Boom followed by bust. The dot com experience is just the latest of many in California’s history. The 1849 Gold Rush caused one of the best known booms followed by inevitable bust, but many other mining areas have experienced the same and after the bust the whole population may move away leaving behind a ghost town. Because the Californian economy is strong, some of the ghost towns are .......well.....not quite as ghostly as you might expect, and one is now more theme park than ghost town. Nevertheless, there are some great ghost towns in California, including our favourite, Bodie, and the remarkably well preserved North Bloomfield.

 

 

Snow around buildings, Bodie ghost town

The winter weather at Bodie can be pretty bad. We managed to get there only a few days after the road was opened in spring 1995, no mean feat in a 2 wheel drive car considering that the last part of the road is unsurfaced (unpaved). This picture shows what we found, the  James Stuart Cain Home still surrounded by deep snow. Cain arrived in Bodie at the age of 25 and became the richest man and largest landowner in the town. Click Tab 2 to see the Cain Home in rather better weather.

 

Interior of Boone Store & Warehouse, Bodie Ghost Town

Built in 1879 this store was owned by Harvey Boone a direct descendant of Daniel Boone. In 1884 fire came close to the store but it survived and hence we can still enjoy this wonderful and authentic example of an old-style General Store. To preserve the interiors of the buildings and their contents access is not permitted but you can see plenty through the windows. Click Tab 2 to see a picture of the outside of the Boone Store & Warehouse, taken during our first visit to Bodie way back in 1981.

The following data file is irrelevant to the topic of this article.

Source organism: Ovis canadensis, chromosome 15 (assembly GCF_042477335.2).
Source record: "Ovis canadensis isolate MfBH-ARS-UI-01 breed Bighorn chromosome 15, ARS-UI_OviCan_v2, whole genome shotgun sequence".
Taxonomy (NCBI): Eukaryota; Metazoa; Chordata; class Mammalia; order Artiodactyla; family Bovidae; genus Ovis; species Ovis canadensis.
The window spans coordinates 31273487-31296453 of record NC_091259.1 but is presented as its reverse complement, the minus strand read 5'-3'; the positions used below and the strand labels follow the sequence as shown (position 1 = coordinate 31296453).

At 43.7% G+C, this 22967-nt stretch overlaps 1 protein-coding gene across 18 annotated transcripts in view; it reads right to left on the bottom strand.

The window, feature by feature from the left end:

Post Office, Odd Fellows Lodge, Miners Union Hall & Morgue, Bodie State Historic Park, CA, USA.jpg
 Union Inn, Volcano, CA, USA
 Interior of store, Bodie Ghost Town, CA, USA

 

 Snow round buildings, Bodie ghost town, CA, USA
 Calico Ghost Town from viewpoint, CA, USA
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 Former Bull, Baker & Co Premises, Shasta State Historic Park, CA, USA

Former Bull, Baker & Co Premises, Shasta

We have visited many Ghost Towns and got used to a long drive over unsurfaced (unpaved) roads to reach the ones that are truly deserted. Shasta is an exception to the rule as it sits on the busy Route 299 west of Redding. Founded in the 1849 gold rush it was originally called Reading Springs (pronounced ‘Redding’ as in the UK city). It grew into a supply and shipping centre for the mines until in 1872 the railroad arrived at nearby Redding (yep, they dumbed down the spelling), and sucked all the business away from Shasta. The 1850s brick buildings that line Route 299 are now a State Historic Park with the old Courthouse as its museum.